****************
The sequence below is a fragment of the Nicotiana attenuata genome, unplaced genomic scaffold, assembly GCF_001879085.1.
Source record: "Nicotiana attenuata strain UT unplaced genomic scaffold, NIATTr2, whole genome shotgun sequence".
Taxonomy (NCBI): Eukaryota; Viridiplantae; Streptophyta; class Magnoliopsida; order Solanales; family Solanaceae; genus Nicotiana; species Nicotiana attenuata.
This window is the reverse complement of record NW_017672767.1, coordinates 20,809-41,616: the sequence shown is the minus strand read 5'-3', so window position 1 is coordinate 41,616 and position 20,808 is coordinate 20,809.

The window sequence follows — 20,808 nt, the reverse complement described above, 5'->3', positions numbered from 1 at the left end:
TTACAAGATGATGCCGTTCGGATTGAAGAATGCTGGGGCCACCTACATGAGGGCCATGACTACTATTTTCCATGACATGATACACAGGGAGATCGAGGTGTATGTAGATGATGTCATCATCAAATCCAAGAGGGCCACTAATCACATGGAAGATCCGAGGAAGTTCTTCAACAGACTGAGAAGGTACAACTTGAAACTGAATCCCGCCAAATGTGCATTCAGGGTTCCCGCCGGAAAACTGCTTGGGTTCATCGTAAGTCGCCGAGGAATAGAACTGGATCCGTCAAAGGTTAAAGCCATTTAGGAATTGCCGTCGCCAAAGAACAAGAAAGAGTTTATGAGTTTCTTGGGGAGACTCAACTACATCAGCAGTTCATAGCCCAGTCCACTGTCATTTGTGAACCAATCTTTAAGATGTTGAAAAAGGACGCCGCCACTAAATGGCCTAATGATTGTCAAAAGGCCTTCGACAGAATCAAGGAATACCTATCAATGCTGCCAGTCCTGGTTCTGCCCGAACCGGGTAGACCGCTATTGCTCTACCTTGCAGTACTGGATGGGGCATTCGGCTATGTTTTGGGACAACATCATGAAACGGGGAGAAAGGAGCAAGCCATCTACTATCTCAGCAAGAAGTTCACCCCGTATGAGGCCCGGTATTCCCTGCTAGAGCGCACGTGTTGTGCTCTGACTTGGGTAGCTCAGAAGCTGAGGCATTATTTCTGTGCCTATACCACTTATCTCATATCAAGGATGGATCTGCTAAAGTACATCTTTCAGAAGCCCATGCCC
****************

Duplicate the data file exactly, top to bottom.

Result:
The sequence below is a fragment of the Nicotiana attenuata genome, unplaced genomic scaffold, assembly GCF_001879085.1.
Source record: "Nicotiana attenuata strain UT unplaced genomic scaffold, NIATTr2, whole genome shotgun sequence".
Taxonomy (NCBI): Eukaryota; Viridiplantae; Streptophyta; class Magnoliopsida; order Solanales; family Solanaceae; genus Nicotiana; species Nicotiana attenuata.
This window is the reverse complement of record NW_017672767.1, coordinates 20,809-41,616: the sequence shown is the minus strand read 5'-3', so window position 1 is coordinate 41,616 and position 20,808 is coordinate 20,809.

The window sequence follows — 20,808 nt, the reverse complement described above, 5'->3', positions numbered from 1 at the left end:
TTACAAGATGATGCCGTTCGGATTGAAGAATGCTGGGGCCACCTACATGAGGGCCATGACTACTATTTTCCATGACATGATACACAGGGAGATCGAGGTGTATGTAGATGATGTCATCATCAAATCCAAGAGGGCCACTAATCACATGGAAGATCCGAGGAAGTTCTTCAACAGACTGAGAAGGTACAACTTGAAACTGAATCCCGCCAAATGTGCATTCAGGGTTCCCGCCGGAAAACTGCTTGGGTTCATCGTAAGTCGCCGAGGAATAGAACTGGATCCGTCAAAGGTTAAAGCCATTTAGGAATTGCCGTCGCCAAAGAACAAGAAAGAGTTTATGAGTTTCTTGGGGAGACTCAACTACATCAGCAGTTCATAGCCCAGTCCACTGTCATTTGTGAACCAATCTTTAAGATGTTGAAAAAGGACGCCGCCACTAAATGGCCTAATGATTGTCAAAAGGCCTTCGACAGAATCAAGGAATACCTATCAATGCTGCCAGTCCTGGTTCTGCCCGAACCGGGTAGACCGCTATTGCTCTACCTTGCAGTACTGGATGGGGCATTCGGCTATGTTTTGGGACAACATCATGAAACGGGGAGAAAGGAGCAAGCCATCTACTATCTCAGCAAGAAGTTCACCCCGTATGAGGCCCGGTATTCCCTGCTAGAGCGCACGTGTTGTGCTCTGACTTGGGTAGCTCAGAAGCTGAGGCATTATTTCTGTGCCTATACCACTTATCTCATATCAAGGATGGATCTGCTAAAGTACATCTTTCAGAAGCCCATGCCC